|Nuns from two different orders taught school at this site for approximately 100 years. The Sisters of Saint Joseph, the first nuns to arrive in Tucson, taught here from 1885 to 1931. When they moved to a new school in 1931, the Sisters of the Immaculate Heart began teaching in this building, instructing children from kindergarten through grade twelve.
Region: Tucson and Southern Arizona
Theme: Women and Education
|Originally from a French order, the Sisters of Saint Joseph arrived in Tucson in 1870 and opened a school called Saint Joseph's Academy. The academy's first location was next to St. Augustine Cathedral. The Sisters of Saint Joseph moved the academy to this site on what is now 15th Street in 1885. They instructed both Catholics and non-Catholics, and most students came from Spanish and Mexican American families during the early period. The sisters learned Spanish and taught both English and Spanish. By 1931, the school had outgrown the building, and the diocese purchased another property known as Villa Carondelet in the foothills of the Rincon Mountains, east of downtown Tucson.
The Sisters of the Immaculate Heart arrived in Tucson in 1917 and taught in other locations before moving to this site. They renamed the school the Immaculate Heart Academy and taught grades kindergarten through high school at this location until 1971. The nuns lived in a convent at the back of the building. In 1971, the high school moved to a new location. The Sisters of the Immaculate Heart continued teaching elementary school here until 1986. This site represents women's contributions in education and religious life in Tucson.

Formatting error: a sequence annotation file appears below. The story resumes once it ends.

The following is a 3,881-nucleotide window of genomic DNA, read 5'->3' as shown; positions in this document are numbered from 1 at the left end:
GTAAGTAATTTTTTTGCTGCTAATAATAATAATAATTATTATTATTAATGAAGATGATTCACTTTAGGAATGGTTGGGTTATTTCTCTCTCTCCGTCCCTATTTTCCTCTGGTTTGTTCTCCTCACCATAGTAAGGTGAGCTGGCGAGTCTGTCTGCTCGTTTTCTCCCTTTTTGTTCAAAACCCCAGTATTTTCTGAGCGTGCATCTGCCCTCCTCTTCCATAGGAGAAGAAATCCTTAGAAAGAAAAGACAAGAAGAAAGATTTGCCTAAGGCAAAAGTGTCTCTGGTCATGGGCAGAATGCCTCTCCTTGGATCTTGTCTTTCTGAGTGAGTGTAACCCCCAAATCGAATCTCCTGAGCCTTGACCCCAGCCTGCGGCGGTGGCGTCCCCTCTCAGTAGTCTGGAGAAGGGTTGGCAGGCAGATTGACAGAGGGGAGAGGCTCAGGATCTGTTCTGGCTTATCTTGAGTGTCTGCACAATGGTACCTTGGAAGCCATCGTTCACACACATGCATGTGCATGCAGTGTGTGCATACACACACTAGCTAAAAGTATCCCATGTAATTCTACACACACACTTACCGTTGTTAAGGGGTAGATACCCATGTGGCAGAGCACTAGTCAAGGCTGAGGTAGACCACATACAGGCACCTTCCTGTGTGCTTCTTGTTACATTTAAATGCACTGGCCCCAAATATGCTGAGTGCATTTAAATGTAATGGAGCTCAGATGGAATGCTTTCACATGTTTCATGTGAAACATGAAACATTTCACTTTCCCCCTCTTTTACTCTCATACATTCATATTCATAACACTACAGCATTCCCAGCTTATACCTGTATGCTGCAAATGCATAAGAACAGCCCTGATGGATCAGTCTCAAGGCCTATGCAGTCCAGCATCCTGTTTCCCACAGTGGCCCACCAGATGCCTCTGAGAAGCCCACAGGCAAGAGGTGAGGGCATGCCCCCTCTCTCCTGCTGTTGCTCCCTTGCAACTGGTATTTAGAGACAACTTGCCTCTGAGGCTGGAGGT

The building, located at 35 E. 15th Street, has been converted to loft apartments and is a drive-by site. This site is on the AWHT Tucson Walking Tour which begins at the Sosa-Carrillo-Fremont House. Brochures/maps will be available in May at the Tucson Visitors' Center in La Placita at 100 S. Church Ave.
St. Joseph's Academy (B89395) - Courtesy of Arizona Historical Society, Tucson
Grounds, St. Joseph's Academy (BN201184) - Courtesy of Arizona Historical Society, Tucson